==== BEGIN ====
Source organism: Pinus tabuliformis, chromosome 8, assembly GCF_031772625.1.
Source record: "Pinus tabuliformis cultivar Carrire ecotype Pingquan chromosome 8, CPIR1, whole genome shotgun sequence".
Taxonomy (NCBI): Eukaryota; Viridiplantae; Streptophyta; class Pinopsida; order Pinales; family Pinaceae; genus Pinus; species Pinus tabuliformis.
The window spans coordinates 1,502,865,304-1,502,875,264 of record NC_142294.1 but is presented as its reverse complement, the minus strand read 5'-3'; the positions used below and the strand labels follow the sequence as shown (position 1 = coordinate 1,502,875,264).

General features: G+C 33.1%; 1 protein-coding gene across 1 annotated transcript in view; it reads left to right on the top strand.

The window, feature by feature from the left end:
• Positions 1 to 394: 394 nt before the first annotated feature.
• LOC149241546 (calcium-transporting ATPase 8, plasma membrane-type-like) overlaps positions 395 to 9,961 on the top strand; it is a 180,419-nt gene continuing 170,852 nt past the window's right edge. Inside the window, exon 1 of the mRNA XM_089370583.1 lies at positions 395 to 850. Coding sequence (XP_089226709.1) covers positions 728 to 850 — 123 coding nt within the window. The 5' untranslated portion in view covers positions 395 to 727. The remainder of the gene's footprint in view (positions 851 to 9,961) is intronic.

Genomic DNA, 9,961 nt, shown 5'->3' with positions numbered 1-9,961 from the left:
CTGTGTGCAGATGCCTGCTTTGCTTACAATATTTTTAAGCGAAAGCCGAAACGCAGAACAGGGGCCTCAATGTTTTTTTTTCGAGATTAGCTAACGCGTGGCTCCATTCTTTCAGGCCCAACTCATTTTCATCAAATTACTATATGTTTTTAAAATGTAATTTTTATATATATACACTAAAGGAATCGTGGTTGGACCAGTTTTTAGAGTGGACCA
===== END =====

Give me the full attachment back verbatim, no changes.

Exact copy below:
Source organism: Pinus tabuliformis, chromosome 8, assembly GCF_031772625.1.
Source record: "Pinus tabuliformis cultivar Carrire ecotype Pingquan chromosome 8, CPIR1, whole genome shotgun sequence".
Taxonomy (NCBI): Eukaryota; Viridiplantae; Streptophyta; class Pinopsida; order Pinales; family Pinaceae; genus Pinus; species Pinus tabuliformis.
The window spans coordinates 1,502,865,304-1,502,875,264 of record NC_142294.1 but is presented as its reverse complement, the minus strand read 5'-3'; the positions used below and the strand labels follow the sequence as shown (position 1 = coordinate 1,502,875,264).

General features: G+C 33.1%; 1 protein-coding gene across 1 annotated transcript in view; it reads left to right on the top strand.

The window, feature by feature from the left end:
• Positions 1 to 394: 394 nt before the first annotated feature.
• LOC149241546 (calcium-transporting ATPase 8, plasma membrane-type-like) overlaps positions 395 to 9,961 on the top strand; it is a 180,419-nt gene continuing 170,852 nt past the window's right edge. Inside the window, exon 1 of the mRNA XM_089370583.1 lies at positions 395 to 850. Coding sequence (XP_089226709.1) covers positions 728 to 850 — 123 coding nt within the window. The 5' untranslated portion in view covers positions 395 to 727. The remainder of the gene's footprint in view (positions 851 to 9,961) is intronic.

Genomic DNA, 9,961 nt, shown 5'->3' with positions numbered 1-9,961 from the left:
CTGTGTGCAGATGCCTGCTTTGCTTACAATATTTTTAAGCGAAAGCCGAAACGCAGAACAGGGGCCTCAATGTTTTTTTTTCGAGATTAGCTAACGCGTGGCTCCATTCTTTCAGGCCCAACTCATTTTCATCAAATTACTATATGTTTTTAAAATGTAATTTTTATATATATACACTAAAGGAATCGTGGTTGGACCAGTTTTTAGAGTGGACCA